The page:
Offline jdoss03

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Re: First All grain batch
« Reply #8 on: November 29, 2011, 03:08:18 PM »
Here's the grain bill for Terrapin's Rye Pale Ale (or the clone). It's a good beer if you've never had it. Just figured I'd go ahead and post it.




Batch Size (Gal):   6.00
Wort Size (Gal):   6.60
Total Grain (Lbs):   13.00
Original Gravity   1.057   Final Gravity   1.012
Color SRM: 7.4   
IBU: 29.6   Brewhouse Efficiency: 75%
Wort Boil Time: 60 Minutes
GRAIN BILL
% WEIGHT   AMOUNT (LBS)   INGREDIENT   ORIGIN   POTENTIAL GRAVITY   SRM (°L)
69.2   9.00   American Pale Malt (2-row)   USA   1.036   2
9.6   1.25   Munich Malt(2-Row)   USA   1.035   6
9.6   1.25   Rye Malt   USA   1.030   4
7.7   1.00   Vienna Malt   America   1.034   25
3.8   0.50   Honey Malt   America   1.030   18
HOPS
AMOUNT (OZ.)   NAME   FORM   ALPHA %   IBU   BOIL TIME
0.75 oz.   Magnum Hops   Pellet   14.0   22.1   60 min.
0.75 oz.   Fuggle Hops   Pellet   4.75   7.2   30 min.
0.50 oz.   East Kent Goldings Hops   Pellet   4.75   3.2   20 min.
0.50 oz.   East Kent Goldings Hops   Pellet   4.75   1.9   10 min.
0.50 oz.   East Kent Goldings Hops   Pellet   4.75   3.1   3 min.
2.00 oz.   Cascade Hops   Pellet   5.75   0.0   0 min.
2.00 oz.   Amarillo Hops   Pellet   10.00   0.0   Dry Hop
YEAST
2 packs – Wyeast 1056, American/Chico Ale Yeast
MASHING THE RYE AND GRAINS
Mash at 154° for 60 to 90 min.
Sparge
Cool to 66-70°F and pitch yeast
NOTES
Primary Fermentation 7 days
Secondary Fermentation 14 days
Bottle / Keg Conditioning (Carbonation) 7 days

Offline morticaixavier

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Re: First All grain batch
« Reply #9 on: November 29, 2011, 04:29:07 PM »
It's not that complicated a recipe. I think it's a good idea to keep it simple at first but if you want to brew that recipe go for it. worst case scenerio it turns out aweful.

One point on the recipe is it appears to ommit any boiling of the wort going directly from lautering to cooling and pitching the yeast. I would not recommend that unless you want a very sour beer.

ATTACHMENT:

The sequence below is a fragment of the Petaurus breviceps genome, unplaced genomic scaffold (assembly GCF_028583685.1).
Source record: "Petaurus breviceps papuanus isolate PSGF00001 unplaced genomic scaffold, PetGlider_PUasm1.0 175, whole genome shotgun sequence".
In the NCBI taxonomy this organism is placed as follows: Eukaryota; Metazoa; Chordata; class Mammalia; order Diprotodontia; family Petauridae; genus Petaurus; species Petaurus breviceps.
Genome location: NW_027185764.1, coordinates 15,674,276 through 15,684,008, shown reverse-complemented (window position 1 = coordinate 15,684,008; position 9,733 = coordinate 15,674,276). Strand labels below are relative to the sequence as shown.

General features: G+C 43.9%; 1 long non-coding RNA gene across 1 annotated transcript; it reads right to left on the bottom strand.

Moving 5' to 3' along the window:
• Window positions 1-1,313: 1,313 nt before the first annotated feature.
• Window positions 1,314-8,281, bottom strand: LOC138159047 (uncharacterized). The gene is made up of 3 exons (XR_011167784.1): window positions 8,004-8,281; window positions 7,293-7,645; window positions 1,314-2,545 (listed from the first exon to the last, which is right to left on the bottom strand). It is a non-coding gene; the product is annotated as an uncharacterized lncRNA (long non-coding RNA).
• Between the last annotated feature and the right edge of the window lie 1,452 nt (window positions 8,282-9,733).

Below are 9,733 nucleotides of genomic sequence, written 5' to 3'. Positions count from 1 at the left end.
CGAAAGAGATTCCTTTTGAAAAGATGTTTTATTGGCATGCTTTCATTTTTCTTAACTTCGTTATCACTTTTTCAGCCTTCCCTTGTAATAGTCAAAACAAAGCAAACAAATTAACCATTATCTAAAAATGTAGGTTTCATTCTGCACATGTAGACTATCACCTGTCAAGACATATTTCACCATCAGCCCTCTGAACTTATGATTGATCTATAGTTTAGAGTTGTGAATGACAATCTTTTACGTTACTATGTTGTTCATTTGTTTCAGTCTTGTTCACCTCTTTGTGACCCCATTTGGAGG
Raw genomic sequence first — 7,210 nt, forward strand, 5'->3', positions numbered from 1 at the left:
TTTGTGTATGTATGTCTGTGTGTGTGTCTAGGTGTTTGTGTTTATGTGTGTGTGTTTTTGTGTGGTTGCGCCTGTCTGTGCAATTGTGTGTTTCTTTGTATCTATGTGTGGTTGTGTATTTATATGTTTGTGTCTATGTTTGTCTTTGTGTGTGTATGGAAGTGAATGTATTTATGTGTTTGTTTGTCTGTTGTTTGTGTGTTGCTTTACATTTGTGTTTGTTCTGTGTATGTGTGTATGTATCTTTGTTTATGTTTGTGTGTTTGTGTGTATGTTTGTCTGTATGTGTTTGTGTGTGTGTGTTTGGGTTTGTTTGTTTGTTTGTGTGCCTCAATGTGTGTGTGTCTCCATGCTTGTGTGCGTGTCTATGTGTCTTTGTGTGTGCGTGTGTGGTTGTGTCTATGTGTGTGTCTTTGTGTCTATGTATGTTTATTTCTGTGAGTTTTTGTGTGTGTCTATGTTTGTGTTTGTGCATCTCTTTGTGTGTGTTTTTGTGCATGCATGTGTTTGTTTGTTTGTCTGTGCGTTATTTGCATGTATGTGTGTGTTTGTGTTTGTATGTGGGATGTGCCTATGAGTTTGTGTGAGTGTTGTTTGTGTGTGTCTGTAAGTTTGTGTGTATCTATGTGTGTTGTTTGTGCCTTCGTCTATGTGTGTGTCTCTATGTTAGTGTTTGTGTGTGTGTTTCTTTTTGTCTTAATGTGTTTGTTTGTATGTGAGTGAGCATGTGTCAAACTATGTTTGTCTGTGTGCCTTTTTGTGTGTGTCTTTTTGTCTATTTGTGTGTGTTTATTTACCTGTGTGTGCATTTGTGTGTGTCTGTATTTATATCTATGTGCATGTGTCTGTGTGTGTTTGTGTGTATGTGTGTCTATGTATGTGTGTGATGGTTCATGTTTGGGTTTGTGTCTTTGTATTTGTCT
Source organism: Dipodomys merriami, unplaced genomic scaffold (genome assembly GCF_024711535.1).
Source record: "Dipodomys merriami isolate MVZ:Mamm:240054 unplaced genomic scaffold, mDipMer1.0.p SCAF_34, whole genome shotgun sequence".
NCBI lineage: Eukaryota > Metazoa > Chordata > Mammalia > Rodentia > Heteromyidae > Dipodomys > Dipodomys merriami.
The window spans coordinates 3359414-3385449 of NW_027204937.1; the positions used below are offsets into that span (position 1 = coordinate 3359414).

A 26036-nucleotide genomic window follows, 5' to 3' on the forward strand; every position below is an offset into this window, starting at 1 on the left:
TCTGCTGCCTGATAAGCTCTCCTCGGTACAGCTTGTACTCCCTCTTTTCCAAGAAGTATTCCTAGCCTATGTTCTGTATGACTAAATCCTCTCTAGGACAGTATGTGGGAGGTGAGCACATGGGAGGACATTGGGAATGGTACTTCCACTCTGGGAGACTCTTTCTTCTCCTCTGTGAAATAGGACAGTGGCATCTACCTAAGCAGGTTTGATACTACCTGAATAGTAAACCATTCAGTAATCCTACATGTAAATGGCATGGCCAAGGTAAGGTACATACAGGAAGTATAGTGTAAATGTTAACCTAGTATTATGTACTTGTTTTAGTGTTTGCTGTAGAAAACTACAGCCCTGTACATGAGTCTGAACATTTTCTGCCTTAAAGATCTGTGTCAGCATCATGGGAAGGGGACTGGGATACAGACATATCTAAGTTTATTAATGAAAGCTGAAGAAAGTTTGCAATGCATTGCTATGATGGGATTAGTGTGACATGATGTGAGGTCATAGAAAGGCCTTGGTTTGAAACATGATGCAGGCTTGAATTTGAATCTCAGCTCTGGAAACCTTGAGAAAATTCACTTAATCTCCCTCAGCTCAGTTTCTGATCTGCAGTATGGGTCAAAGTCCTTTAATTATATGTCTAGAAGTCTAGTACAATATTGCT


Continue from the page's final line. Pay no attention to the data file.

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Offline ckpash88

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Re: First All grain batch
« Reply #10 on: November 29, 2011, 04:30:23 PM »
I just did APA made with
9# two row
1# c80

Then
.5 oz horizon 60 min
1 oz fuggles 30 min
1oz cascade 5 min

Pretty easy pretty good
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Offline jdoss03

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Re: First All grain batch
« Reply #11 on: November 29, 2011, 04:41:33 PM »
It's not that complicated a recipe. I think it's a good idea to keep it simple at first but if you want to brew that recipe go for it. worst case scenerio it turns out aweful.

One point on the recipe is it appears to ommit any boiling of the wort going directly from lautering to cooling and pitching the yeast. I would not recommend that unless you want a very sour beer.

It has a 60 min. Wort Boil time, it's just printed at the top. Its a little out of place

Offline euge

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Re: First All grain batch
« Reply #12 on: November 29, 2011, 10:05:47 PM »
As far as the water goes look to see what type it is. Spring, RO, purified or distilled.

If it is Spring then you can probably use it straight for that recipe. If it is any of the other three then you might need to cut it 50/50 with your tap water.

Also if you don't have any campden tablets to remove the chlorine then you should leave the water sitting put overnight in the kettle so that the chlorine can dissipate out of the solution.

If you bought water jugs they might have a website with the water properties listed. This isn't so important in extract brewing but critical when brewing with grain.
The first principle is that you must not fool yourself, and you are the easiest person to fool. -Richard P. Feynman